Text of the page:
A Force in Nature – Official Trailer

PosterSee the new trailer for our upcoming film. Click on the following link:

To make a donation toward the film, click the link below:

The 1993 Venice Biennale Sentinel 1993



By Mark Vosburgh of The Orlando Sentinel Staff

Sunday, September 12, 1993

Long ago, in a faraway land of icy peaks and a lava desert, a boy wondered why his father was content to paint landscapes and sell his art for modest sums. ”Is it wrong,” the artist asked his son, ”to want to make the world more beautiful?” Years later, in a place warm and lush, the son left a profitable profession for the love of molding molten metal into abstractions as cold and coarse as his homeland. To his dying day, the painter wondered why. ”He resented in certain ways my so-called abstract tendencies,” the sculptor said of his father. ”He was never quite sure I had embarked on the right road as an artist.” This summer the world took note of Johann Eyfells, avant-garde sculptor, University of Central Florida art professor, onetime architect and the son of an Icelandic painter.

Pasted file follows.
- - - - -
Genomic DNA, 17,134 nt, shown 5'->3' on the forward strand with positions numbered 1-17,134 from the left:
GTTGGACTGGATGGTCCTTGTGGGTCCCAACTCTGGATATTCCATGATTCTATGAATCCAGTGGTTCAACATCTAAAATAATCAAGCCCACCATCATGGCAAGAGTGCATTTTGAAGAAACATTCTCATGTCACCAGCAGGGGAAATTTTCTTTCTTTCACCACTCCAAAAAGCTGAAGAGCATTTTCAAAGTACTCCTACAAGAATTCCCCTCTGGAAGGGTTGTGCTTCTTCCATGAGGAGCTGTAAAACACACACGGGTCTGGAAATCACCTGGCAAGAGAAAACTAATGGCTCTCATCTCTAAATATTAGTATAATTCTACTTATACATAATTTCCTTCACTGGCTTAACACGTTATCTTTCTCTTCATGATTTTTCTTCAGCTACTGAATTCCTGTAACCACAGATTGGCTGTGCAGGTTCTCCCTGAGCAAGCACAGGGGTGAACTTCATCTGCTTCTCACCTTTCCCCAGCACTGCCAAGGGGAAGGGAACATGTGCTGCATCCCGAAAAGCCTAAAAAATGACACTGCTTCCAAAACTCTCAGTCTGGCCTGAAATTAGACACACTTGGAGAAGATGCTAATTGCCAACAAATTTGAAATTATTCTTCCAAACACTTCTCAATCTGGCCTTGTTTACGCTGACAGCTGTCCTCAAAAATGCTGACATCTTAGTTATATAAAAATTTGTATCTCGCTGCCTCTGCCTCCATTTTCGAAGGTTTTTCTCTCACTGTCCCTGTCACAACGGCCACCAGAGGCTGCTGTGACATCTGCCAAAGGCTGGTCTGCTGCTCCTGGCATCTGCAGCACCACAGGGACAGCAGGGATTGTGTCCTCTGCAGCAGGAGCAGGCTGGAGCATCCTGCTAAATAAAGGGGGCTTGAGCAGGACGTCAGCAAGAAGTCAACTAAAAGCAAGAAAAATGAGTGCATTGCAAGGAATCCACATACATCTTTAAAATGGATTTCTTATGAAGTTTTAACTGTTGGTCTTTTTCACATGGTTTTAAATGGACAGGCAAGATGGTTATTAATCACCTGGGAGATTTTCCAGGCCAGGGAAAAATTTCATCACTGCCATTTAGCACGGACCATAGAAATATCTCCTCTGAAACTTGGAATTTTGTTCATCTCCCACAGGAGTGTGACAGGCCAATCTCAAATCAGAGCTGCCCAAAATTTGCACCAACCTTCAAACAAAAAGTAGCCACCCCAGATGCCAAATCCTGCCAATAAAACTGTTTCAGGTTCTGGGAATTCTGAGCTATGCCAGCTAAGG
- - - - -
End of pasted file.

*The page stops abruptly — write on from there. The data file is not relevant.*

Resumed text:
Invited by the government of Iceland to represent his island birthplace, Eyfells is exhibiting samples of his work at the 1993 Biennale art show in Venice, Italy. Running from June 13 to Oct. 10, the show features artists from 49 nations, including the United States. Marcia Vetrocq, a University of New Orleans fine arts professor and Biennale patron, likens the show to Olympic events. ”For a given artist to be invited to represent his country is a great honor and a considerable opportunity,” said Vetrocq, who critiqued this year’s show for Art in America magazine. Though unfamiliar with Eyfells’ work, Vetrocq said artists representing small nations may deserve more consideration than they get at the Biennale. ”It’s like the Olympics in the sense that Guam may have a luge team, but it’s not likely to get the attention,” she said. ”Iceland may fall into that category.”